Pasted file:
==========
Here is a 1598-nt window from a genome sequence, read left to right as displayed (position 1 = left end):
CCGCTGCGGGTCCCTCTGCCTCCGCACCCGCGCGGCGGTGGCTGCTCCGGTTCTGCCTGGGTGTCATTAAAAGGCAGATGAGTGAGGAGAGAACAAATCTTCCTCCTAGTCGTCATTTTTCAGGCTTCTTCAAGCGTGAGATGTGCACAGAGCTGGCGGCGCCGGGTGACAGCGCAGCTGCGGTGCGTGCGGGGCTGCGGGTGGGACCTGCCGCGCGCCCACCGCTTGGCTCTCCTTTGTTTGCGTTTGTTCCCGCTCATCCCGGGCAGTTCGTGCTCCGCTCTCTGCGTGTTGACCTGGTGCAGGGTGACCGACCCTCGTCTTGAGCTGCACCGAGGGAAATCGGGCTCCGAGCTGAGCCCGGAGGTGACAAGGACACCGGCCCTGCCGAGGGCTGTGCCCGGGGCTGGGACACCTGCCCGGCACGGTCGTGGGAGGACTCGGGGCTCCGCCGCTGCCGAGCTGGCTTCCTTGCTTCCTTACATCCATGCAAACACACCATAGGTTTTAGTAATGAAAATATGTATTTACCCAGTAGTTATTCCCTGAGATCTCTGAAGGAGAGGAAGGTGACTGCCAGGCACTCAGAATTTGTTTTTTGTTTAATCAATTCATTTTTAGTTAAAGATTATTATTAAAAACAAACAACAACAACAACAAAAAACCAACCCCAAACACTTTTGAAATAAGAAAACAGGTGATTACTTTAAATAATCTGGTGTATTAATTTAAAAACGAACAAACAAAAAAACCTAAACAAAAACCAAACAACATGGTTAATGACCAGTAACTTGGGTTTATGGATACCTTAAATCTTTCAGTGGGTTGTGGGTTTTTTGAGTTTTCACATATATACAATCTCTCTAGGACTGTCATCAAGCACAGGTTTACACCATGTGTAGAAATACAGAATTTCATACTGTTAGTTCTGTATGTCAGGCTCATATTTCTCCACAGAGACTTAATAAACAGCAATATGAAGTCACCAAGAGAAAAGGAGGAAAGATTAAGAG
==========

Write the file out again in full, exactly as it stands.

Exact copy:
Here is a 1598-nt window from a genome sequence, read left to right as displayed (position 1 = left end):
CCGCTGCGGGTCCCTCTGCCTCCGCACCCGCGCGGCGGTGGCTGCTCCGGTTCTGCCTGGGTGTCATTAAAAGGCAGATGAGTGAGGAGAGAACAAATCTTCCTCCTAGTCGTCATTTTTCAGGCTTCTTCAAGCGTGAGATGTGCACAGAGCTGGCGGCGCCGGGTGACAGCGCAGCTGCGGTGCGTGCGGGGCTGCGGGTGGGACCTGCCGCGCGCCCACCGCTTGGCTCTCCTTTGTTTGCGTTTGTTCCCGCTCATCCCGGGCAGTTCGTGCTCCGCTCTCTGCGTGTTGACCTGGTGCAGGGTGACCGACCCTCGTCTTGAGCTGCACCGAGGGAAATCGGGCTCCGAGCTGAGCCCGGAGGTGACAAGGACACCGGCCCTGCCGAGGGCTGTGCCCGGGGCTGGGACACCTGCCCGGCACGGTCGTGGGAGGACTCGGGGCTCCGCCGCTGCCGAGCTGGCTTCCTTGCTTCCTTACATCCATGCAAACACACCATAGGTTTTAGTAATGAAAATATGTATTTACCCAGTAGTTATTCCCTGAGATCTCTGAAGGAGAGGAAGGTGACTGCCAGGCACTCAGAATTTGTTTTTTGTTTAATCAATTCATTTTTAGTTAAAGATTATTATTAAAAACAAACAACAACAACAACAAAAAACCAACCCCAAACACTTTTGAAATAAGAAAACAGGTGATTACTTTAAATAATCTGGTGTATTAATTTAAAAACGAACAAACAAAAAAACCTAAACAAAAACCAAACAACATGGTTAATGACCAGTAACTTGGGTTTATGGATACCTTAAATCTTTCAGTGGGTTGTGGGTTTTTTGAGTTTTCACATATATACAATCTCTCTAGGACTGTCATCAAGCACAGGTTTACACCATGTGTAGAAATACAGAATTTCATACTGTTAGTTCTGTATGTCAGGCTCATATTTCTCCACAGAGACTTAATAAACAGCAATATGAAGTCACCAAGAGAAAAGGAGGAAAGATTAAGAG